Northern Trust’s ETF business FlexShares understands that the financial intermediary business is undergoing a huge transformation.
Many financial advisors focus on the key baby boomer segment that is approaching retirement. However, moving forward, successful advisors will also be working with younger investors, especially women.
For example, women control over 50% of the private wealth in the U.S. and that figures is expected to climb to 66% by 2020, according to the Harvard Business Review. (See FlexShares PDF)
FlexShares has found that by better understanding the way average financial advisors are changing and adapting to the evolving industry, exchange traded fund providers can become more successful in creating relationships.
Marie Dzanis, Senior Vice President and Head of Exchange Traded Funds Sales and Servicing at Northern Trust FlexShares, believes that a fund provider has to be smart about distribution channels to be able to compete in a maturing ETF industry.
She was happy to share her favorite quote by U.S. politician Adlai E. Stevenson:
“On the plains of hesitation lie the blackened bones of countless millions who at the dawn of victory lay down to rest, and in resting died.”
Dzanis believes that the industry needs to reach out to advisors to create relationships that would help provide beneficial investment opportunities and strategies.
“The average advisor is changing and we need to change the way we connect with advisors,” Dzanis said in an interview.
For instance, there are generational concerns and lifestyle changes to consider – workers are pushing their retirement dates further out, or successful millionaires in their mid-twenties.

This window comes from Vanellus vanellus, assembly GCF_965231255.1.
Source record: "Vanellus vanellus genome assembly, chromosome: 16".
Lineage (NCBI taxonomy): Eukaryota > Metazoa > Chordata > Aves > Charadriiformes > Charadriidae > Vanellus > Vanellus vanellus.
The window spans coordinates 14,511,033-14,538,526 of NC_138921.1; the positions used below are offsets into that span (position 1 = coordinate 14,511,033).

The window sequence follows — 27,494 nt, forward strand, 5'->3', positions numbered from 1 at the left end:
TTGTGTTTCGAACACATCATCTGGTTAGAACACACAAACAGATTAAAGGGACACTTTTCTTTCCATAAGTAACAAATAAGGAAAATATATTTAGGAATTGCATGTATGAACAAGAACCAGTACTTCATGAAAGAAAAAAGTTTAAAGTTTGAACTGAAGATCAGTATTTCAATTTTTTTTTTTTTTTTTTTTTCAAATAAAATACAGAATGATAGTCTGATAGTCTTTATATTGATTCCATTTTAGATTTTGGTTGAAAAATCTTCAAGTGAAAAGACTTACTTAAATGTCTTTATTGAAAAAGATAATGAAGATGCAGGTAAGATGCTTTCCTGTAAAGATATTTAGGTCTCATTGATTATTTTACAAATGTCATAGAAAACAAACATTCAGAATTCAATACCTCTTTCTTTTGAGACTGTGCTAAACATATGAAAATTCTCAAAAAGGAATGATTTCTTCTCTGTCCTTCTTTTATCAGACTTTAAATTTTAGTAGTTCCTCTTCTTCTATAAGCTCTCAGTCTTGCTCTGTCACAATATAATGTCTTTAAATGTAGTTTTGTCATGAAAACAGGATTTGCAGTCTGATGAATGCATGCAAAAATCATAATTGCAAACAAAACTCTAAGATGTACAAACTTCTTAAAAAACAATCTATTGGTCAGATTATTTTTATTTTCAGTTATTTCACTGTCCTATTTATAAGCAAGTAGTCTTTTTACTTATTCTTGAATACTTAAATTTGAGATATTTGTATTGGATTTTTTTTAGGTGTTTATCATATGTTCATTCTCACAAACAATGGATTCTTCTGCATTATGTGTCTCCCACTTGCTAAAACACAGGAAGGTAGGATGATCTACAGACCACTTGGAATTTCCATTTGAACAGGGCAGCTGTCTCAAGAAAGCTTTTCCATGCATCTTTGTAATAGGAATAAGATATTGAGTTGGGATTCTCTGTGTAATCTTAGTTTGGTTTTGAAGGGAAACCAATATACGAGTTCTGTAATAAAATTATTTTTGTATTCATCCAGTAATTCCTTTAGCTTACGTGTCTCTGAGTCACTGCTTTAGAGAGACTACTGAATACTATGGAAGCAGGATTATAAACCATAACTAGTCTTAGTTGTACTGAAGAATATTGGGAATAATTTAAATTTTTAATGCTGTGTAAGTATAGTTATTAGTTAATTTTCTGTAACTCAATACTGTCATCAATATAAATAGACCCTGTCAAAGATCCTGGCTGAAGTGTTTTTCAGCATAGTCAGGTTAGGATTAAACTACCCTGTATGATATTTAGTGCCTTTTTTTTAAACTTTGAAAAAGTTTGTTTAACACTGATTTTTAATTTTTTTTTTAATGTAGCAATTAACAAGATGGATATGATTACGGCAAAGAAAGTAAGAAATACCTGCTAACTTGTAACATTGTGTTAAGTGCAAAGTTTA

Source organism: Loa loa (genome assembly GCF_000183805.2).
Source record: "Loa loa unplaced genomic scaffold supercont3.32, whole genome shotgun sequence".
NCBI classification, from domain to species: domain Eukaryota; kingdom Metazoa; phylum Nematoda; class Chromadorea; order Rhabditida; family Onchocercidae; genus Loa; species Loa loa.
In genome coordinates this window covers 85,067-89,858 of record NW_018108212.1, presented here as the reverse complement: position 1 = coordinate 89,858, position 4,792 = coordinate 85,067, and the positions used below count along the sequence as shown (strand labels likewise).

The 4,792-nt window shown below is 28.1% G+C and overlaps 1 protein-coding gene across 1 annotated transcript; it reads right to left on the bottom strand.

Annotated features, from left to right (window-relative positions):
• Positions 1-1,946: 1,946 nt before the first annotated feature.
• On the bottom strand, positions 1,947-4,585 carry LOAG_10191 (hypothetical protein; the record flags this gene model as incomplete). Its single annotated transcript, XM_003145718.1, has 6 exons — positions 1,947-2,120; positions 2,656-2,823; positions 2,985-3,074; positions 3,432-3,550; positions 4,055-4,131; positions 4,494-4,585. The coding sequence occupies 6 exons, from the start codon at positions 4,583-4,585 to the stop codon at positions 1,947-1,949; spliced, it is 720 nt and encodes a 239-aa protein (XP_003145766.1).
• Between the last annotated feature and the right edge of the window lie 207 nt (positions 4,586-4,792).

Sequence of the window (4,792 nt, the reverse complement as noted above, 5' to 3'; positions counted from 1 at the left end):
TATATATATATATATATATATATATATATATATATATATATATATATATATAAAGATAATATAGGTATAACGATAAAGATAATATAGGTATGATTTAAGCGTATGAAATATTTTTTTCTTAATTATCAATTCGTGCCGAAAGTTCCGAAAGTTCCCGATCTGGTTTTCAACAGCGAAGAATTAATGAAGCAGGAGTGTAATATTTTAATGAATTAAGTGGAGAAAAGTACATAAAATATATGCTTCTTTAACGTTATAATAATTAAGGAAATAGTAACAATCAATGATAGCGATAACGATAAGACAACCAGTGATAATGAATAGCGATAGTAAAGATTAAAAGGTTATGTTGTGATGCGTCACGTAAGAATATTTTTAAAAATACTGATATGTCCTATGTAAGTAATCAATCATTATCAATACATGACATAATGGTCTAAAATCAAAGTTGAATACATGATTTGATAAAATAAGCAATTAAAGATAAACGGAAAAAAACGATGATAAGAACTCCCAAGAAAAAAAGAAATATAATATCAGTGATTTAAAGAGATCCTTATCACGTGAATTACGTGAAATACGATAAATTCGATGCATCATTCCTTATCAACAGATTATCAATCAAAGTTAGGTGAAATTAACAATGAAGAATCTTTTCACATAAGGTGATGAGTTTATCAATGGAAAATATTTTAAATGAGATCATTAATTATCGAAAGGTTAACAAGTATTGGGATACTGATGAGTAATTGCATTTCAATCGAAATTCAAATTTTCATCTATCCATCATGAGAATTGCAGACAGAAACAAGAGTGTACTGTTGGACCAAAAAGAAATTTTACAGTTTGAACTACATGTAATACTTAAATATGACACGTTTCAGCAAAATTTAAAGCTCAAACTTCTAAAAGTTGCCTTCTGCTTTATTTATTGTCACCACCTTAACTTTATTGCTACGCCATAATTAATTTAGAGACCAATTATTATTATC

Looking at the generational gap, baby boomers and generation Y are making different investment decisions. Baby boomers are more apt to accept referrals and expert recommendations. Meanwhile, generation Y investors are use to research and the digital age, relying on just the facts.
Additionally, Northern Trust recently came out with a white paper that discusses the growing wealth among women and the changes the advisor community will have to make to meet the shift in wealth. Advisors will have to adopt a more customized approach to be effective at targeting and closing executive women.
“Surveys indicate that these women want authenticity in their financial advisors,” Dzanis wrote in the white paper. “They want advisors who are able to connect with them on a personal level and who can provide services, resources and products that will have a meaningful impact on their lives.”
The FlexShares ETF suite includes a small but but targeted approach to market exposure. The provider offers a line of ETFs based off Morningstar research. For instance, FlexShares Morningstar U.S. Market Factor Tilt Index Fund (TILT) is an alternative to market-weighted equity products, leaning toward small-cap and value stocks to potentially enhance returns.
Moreover, the sponsor has a line of “quality dividend” index funds that utilizes a “quality factor” to select the best dividend yield opportunities for given market segments.
FlexShares also offers a couple of target-duration Treasuury inflation protected ETFs that help provide targeted exposure through changing interest rates and economic cycles, along with a variable income fund that includes short-duration fixed-income assets to help diminish the effects of rising interest rates.
For more information on the ETF industry, visit our current affairs category.
Max Chen contributed to this article.
The opinions and forecasts expressed herein are solely those of Tom Lydon, and may not actually come to pass. Information on this site should not be used or construed as an offer to sell, a solicitation of an offer to buy, or a recommendation for any product.